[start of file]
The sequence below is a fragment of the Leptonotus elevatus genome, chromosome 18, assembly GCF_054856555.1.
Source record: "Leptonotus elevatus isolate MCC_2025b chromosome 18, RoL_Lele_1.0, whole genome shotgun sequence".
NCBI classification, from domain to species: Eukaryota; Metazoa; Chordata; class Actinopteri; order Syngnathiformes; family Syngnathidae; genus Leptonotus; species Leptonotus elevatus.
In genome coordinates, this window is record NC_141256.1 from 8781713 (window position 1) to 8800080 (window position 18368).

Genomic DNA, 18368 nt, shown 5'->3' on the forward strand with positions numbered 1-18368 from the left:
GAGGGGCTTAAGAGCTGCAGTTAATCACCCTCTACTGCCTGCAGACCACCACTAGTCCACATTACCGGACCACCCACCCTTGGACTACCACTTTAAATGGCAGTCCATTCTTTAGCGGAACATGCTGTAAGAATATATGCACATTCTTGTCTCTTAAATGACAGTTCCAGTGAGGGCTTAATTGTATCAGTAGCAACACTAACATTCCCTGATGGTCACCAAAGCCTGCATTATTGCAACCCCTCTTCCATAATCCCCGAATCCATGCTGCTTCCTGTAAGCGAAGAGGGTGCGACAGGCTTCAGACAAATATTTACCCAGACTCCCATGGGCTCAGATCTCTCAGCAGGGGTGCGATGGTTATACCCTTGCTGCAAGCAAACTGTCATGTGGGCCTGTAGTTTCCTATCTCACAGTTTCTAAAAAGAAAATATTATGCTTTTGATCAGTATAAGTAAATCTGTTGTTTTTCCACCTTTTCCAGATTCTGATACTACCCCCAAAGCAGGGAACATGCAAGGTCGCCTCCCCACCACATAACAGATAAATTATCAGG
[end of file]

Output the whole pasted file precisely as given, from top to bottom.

The sequence below is a fragment of the Leptonotus elevatus genome, chromosome 18, assembly GCF_054856555.1.
Source record: "Leptonotus elevatus isolate MCC_2025b chromosome 18, RoL_Lele_1.0, whole genome shotgun sequence".
NCBI classification, from domain to species: Eukaryota; Metazoa; Chordata; class Actinopteri; order Syngnathiformes; family Syngnathidae; genus Leptonotus; species Leptonotus elevatus.
In genome coordinates, this window is record NC_141256.1 from 8781713 (window position 1) to 8800080 (window position 18368).

Genomic DNA, 18368 nt, shown 5'->3' on the forward strand with positions numbered 1-18368 from the left:
GAGGGGCTTAAGAGCTGCAGTTAATCACCCTCTACTGCCTGCAGACCACCACTAGTCCACATTACCGGACCACCCACCCTTGGACTACCACTTTAAATGGCAGTCCATTCTTTAGCGGAACATGCTGTAAGAATATATGCACATTCTTGTCTCTTAAATGACAGTTCCAGTGAGGGCTTAATTGTATCAGTAGCAACACTAACATTCCCTGATGGTCACCAAAGCCTGCATTATTGCAACCCCTCTTCCATAATCCCCGAATCCATGCTGCTTCCTGTAAGCGAAGAGGGTGCGACAGGCTTCAGACAAATATTTACCCAGACTCCCATGGGCTCAGATCTCTCAGCAGGGGTGCGATGGTTATACCCTTGCTGCAAGCAAACTGTCATGTGGGCCTGTAGTTTCCTATCTCACAGTTTCTAAAAAGAAAATATTATGCTTTTGATCAGTATAAGTAAATCTGTTGTTTTTCCACCTTTTCCAGATTCTGATACTACCCCCAAAGCAGGGAACATGCAAGGTCGCCTCCCCACCACATAACAGATAAATTATCAGG